12 Ways to Keep Love Alive in a Relationship

 

Before I met my boyfriend of almost three years, I always assumed that finding someone to love was the hard part and staying in love was the easy part. How wrong I was!

I learnt very quickly that relationships require an enormous amount of work and dedication. You have to be willing to work at them every day and always be on the lookout for new and ingenious ways to say “I love you” and be romantic and show your partner how much you care.

You have to want to work on addressing any problems, seeking out the solutions, and ultimately finding ways to make sure love never fades. If your truly love one another though, the work is well worth the effort!

1) Be a romantic

One of the top things on my list for staying happy and in love with your partner, is to always be romantic with each other. Since we first got together, my boyfriend and I have been doing a weekly “date night”. We dress up, put on perfume, walk hand in hand to a restaurant and then enjoy a lovely meal together. It’s always super romantic and leaves us feeling happy and in love.

We also make an effort to be romantic in small ways as well. We give each other massages, surprise each other with chocolates after a long day at work, snuggle on the sofa and watch a movie. As Susan Jeffers says, in her wonderful book Feel the Fear Guide to Lasting Love, splashes of brilliance and all well and good, but they don’t define the essence of a loving relationship. It’s the little gifts that really show how much you love your partner.

Richard Templar, in his book The Rules of Love makes a similar point. It’s not about expensive gifts but about effort, thought and care. It’s about using your imagination to do things that will surprise, amaze and delight them and show them the true depth of your feelings.

2) Never stop saying “I love you”

Along with showing your partner how much you love them, I think you can never say the words enough. My boyfriend and I joke that if you were to overhear how often we say it to each other, you’d think we’d only been dating a few months rather than a few years!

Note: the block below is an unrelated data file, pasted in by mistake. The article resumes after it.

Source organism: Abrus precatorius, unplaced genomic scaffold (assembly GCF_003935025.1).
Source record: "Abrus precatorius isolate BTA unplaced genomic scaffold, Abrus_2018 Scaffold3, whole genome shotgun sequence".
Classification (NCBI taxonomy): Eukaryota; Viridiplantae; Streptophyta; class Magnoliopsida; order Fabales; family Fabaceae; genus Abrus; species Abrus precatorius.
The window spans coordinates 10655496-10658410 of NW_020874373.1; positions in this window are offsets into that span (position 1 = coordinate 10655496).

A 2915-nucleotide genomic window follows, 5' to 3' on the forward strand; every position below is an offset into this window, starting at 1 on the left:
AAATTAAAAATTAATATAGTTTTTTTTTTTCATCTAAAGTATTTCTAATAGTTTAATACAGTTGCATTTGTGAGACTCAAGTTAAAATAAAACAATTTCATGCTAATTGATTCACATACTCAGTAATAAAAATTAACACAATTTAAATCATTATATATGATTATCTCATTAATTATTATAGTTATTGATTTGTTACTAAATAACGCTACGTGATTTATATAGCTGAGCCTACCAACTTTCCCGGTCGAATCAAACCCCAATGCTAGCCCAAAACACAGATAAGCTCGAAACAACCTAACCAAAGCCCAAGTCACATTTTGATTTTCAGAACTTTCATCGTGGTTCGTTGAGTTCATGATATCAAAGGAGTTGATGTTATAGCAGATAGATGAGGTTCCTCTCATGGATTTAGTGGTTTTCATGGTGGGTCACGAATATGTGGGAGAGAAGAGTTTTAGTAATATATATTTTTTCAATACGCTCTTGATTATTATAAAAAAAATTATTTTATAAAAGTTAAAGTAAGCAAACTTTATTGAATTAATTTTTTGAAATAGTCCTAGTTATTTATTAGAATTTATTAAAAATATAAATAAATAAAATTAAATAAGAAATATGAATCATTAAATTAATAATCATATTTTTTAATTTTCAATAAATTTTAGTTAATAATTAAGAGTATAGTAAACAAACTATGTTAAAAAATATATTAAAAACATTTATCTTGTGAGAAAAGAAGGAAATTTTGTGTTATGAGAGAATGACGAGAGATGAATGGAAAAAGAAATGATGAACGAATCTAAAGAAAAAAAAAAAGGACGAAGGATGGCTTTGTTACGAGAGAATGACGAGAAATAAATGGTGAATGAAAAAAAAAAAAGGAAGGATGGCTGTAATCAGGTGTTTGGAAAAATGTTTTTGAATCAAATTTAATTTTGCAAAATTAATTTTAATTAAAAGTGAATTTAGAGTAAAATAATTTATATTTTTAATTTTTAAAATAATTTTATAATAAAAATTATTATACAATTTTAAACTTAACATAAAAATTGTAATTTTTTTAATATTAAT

You may think that if you say it too much it loses meaning but this won’t happen if you slip in a few truly genuine “I love you’s” every now and again. Look into your partner’s eyes and really mean it and they’ll know you’re not just saying it out of habit.

3) Always appreciate your partner

If you’ve been with your partner a long time it can become all too easy to focus on their shortcomings rather than all the great things they bring to your life. While you’re fixating on the fact that they’ve left their dirty socks on the floor again you might just miss the fact that they made you a cup of tea in the morning again or that they reassured you when you were upset again.

Susan Jeffers, in Feel the Fear Guide to Lasting Love, explains that many of us withhold our thanks to our partner simple because we fail to notice the many thing they do for us. She argues, quite rightly, that recognition of all the beauty that our partner brings to our lives is an important ingredient to lasting love.

4) We are all lovers-in-training

Susan Jeffers made the brilliant observation, that when it comes to love, none of us are experts and we are all ‘lovers-in-training’. She explains that: ‘Commitment doesn’t mean you stop learning how to love. It is quite the opposite: commitment is where the really important learning needs to begin’.

I’ve really recognised the truth of this from my own relationship. We are constantly working out new things about each other, about how to make a relationship work, about how to overcome struggles together. We’ve already learnt so much but realise as well that there is so much more to learn.

5) Have alone time together

Another observation of Susan Jeffers is that busy couples often spend their weekends not spending time together. It can be surprisingly easy, I’ve found, to organise lots of things for when you’re free, only to realise that none of them include your partner! It’s obviously healthy to spend time apart but, as Susan Jeffers explains, when your relationship is your top priority, you’ll want to spend lots and lots of time together.

One of my top favourite ways of spending quality time with my boyfriend is over a lovely romantic meal during our date night. We make an effort to avoid mundane topics and have a really interesting conversation and amazingly, we’re still finding out new things about each other.

If you’re struggling to find topics to talk about besides work or money, my dad recently recommended an article he came across in the New York Time called ‘The 36 Questions That Lead to Love’. Designed as a series of personal questions, they are bound to lead to some interesting discussions (we’ve already tried a few questions and can definitely attest to this)!

6) Work on your relationship…by yourself

So what happens if you want your relationship to change but you can’t encourage your partner to make the effort? Another pearl of wisdom from Susan Jeffers is that you can work on improving your relationship all by yourself! She explains that whether your relationship needs some major work or only some fine-tuning, you’ll be amazed at how much relationship healing you can do by yourself.

I can definitely see the truth of this in my own relationship. I realised that whenever we had disagreements over something, I had a tendency to sulk and stew about it afterwards. The effect, is that a small problem would drag on and on for no reason. I started making a conscious effort to change my behaviour: I was more assertive about how I felt rather than giving the old silent treatment, I focused on the problem at hand rather than dragging in lots of other issues into the mix, I avoided all drama. Suddenly small disagreements were no longer an issue.